At the end of  every year, it is customary in certain circles to crown a ‘person of the year.’ I spent some time thinking about who is my ‘person of the year.’ In the end, I decided that my choice is not one particular person  - rather it is a collective – Am Yisrael, living in Eretz Yisrael – the people of Israel, living in the Land of Israel – they are my ‘person of the year.’ Sure, people like Rabbi Eli and Dina Horowitz, Shaked Abraham and Eyal Iberbaum. Not only them though – but also Eli and Dina’s children, Shaked’s parents, and so many others, who have been afflicted by Arab terror which has left hundreds and thousands of dead and wounded. These are the people who are continuing to live – who are not giving up, are not leaving their homes, and have not despaired of their dream. These are the people of the year – and they are not just in Yesha, - Judea, Samaria and Gaza. They are from Jerusalem and Tel Aviv, and Hadera and Haifa, Eilat and Shlomi – continuing to live – to dip an apple in honey, wishing each other a happy, sweet and good New Year, despite the difficulties, despite the pain. This is the real Am Yisrael which has returned home – to our eternal home, our only home, Eretz Yisrael.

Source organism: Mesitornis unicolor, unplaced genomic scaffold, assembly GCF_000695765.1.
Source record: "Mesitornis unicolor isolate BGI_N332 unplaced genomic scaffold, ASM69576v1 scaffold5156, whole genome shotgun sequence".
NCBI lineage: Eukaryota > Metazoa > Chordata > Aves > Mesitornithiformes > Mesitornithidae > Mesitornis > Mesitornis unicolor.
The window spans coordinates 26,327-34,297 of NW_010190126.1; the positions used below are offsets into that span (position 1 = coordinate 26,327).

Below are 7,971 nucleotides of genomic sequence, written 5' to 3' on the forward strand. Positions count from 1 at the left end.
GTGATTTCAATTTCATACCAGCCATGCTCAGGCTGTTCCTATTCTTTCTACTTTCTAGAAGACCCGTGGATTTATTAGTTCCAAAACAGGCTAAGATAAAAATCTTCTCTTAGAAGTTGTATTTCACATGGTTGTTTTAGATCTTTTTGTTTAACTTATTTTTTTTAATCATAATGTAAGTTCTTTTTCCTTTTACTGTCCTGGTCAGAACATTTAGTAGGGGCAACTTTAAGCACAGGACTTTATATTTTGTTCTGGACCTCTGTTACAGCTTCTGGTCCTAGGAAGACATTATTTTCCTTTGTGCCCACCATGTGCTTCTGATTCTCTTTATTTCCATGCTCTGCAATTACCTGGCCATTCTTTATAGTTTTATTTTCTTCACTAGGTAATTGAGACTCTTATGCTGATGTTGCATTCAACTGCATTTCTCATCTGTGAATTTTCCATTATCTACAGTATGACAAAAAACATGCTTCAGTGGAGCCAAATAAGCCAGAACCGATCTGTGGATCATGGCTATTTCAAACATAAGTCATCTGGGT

With blessings from Hebron, with blessings for a happy and better New Year, from all of Hebron’s men, women and children.

Thursday, September 18, 2003

Help Him Hear Shofar in Israel

Help Him Hear Shofar in Israel
September 18, 2003

[T]here is one shavui, a captive, who is not in the hands of the Syrians, the Hizballah, or any other Arab country, for that matter. He has been held by Israel’s ‘best friend.’ And he has been rotting in an American federal penitentiary for over eighteen-and-a-half years.
From David Wilder